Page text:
I’m asking because if you have an Ikea, you may be one of the next cities to have their prefab home product. Maybe in 5, 10, 15 years, but it looks possible. Over the past decade, Ikea has teamed up with Swedish construction company Skanska to build a home that was light, well-planned, functional, and furnished with natural materials. That home, the BoKlok, which is Swedish for "smart living," has become Ikea’s big idea. After building about 3,500 BoKlok homes across Scandinavia, Ikea has decided to expand and create a British BoKlok development with about 36 flats in St. James Village, Gateshead (UK). After that, they’ll add another 60 homes.
BoKlok Homes are timber-framed, almost entirely pre-fabricated, and brought onto the site in pre-assembled units on the back of a truck. After transport, put on the roof + siding, install the plumbing + wiring, and that’s about it. BoKloks usually come in a two-floor, L-shaped configuration with three apartments on each floor. Early on, Ikea sold the BloKlok from the store, but they were so popular that people were camping out to get them. Now, Ikea chooses residents using a random lottery. Yes, I just wrote that. Demand is so big, there’s a lottery to choose residents. I can’t believe this, but it goes to show that there really is a problem with the lower portion of the economic pyramid being served with quality products.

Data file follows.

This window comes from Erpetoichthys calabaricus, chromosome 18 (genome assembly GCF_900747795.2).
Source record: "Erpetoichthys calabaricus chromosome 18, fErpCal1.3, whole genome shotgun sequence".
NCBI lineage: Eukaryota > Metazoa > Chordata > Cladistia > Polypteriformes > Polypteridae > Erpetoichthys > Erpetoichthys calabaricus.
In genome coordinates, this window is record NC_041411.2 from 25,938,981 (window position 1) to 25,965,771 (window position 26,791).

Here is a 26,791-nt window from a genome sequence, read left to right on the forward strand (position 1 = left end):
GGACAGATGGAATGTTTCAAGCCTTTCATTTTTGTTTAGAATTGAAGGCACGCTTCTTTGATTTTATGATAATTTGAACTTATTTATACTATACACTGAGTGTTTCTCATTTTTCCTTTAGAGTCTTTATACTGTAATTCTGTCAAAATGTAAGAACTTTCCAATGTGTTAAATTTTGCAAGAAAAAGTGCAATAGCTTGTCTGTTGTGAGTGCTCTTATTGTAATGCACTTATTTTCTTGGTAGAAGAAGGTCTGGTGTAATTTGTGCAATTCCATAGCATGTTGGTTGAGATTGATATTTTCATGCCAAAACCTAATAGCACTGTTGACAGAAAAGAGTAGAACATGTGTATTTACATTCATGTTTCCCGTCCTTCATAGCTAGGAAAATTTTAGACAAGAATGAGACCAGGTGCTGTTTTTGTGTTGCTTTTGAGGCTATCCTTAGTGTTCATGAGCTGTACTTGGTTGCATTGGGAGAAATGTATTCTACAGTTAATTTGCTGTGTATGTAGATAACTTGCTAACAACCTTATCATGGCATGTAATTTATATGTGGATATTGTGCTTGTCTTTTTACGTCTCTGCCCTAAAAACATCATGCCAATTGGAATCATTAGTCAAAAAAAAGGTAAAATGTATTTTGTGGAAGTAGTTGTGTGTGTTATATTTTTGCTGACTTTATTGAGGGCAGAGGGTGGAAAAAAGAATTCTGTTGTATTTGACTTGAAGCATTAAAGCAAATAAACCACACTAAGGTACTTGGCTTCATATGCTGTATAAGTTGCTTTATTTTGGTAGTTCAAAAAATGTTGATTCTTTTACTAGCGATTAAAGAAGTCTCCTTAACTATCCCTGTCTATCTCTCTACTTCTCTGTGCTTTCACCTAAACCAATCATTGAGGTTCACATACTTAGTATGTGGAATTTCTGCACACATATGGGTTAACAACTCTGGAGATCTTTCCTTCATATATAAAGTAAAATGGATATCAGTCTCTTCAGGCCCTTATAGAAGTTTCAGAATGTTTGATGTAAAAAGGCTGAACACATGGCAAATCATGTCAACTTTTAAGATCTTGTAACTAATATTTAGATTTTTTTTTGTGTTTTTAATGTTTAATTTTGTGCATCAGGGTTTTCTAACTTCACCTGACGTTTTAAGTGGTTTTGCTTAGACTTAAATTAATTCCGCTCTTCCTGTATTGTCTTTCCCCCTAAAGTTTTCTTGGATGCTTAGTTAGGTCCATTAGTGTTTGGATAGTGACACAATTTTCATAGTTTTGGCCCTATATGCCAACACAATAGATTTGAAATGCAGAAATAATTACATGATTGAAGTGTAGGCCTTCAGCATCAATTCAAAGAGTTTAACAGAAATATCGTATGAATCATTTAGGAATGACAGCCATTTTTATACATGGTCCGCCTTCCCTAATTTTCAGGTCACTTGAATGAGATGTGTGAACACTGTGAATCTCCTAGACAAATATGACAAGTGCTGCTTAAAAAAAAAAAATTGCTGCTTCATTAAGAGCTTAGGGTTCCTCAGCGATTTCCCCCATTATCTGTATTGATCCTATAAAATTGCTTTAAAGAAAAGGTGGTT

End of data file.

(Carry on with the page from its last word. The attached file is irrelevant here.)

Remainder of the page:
Maybe I’ll get around to converting these figures, but for now, I’ll give you the original metrics so the data is accurate. The houses planned for Gateshead cost about £120,000 – £150,000. Ikea priced the units specifically to target households earning roughly £15,000 – £30,000 a year, and they’re excited to have a modern, environmentally-friendly, affordable living space. One bedroom flats are about 46 square meters and two bedroom flats are 58 square meters. Residents are expected to move in towards the end of 2007 or in early 2008. I wonder when we’ll see these in the U.S.? See also Guardian.
Article tags: Green Business, residential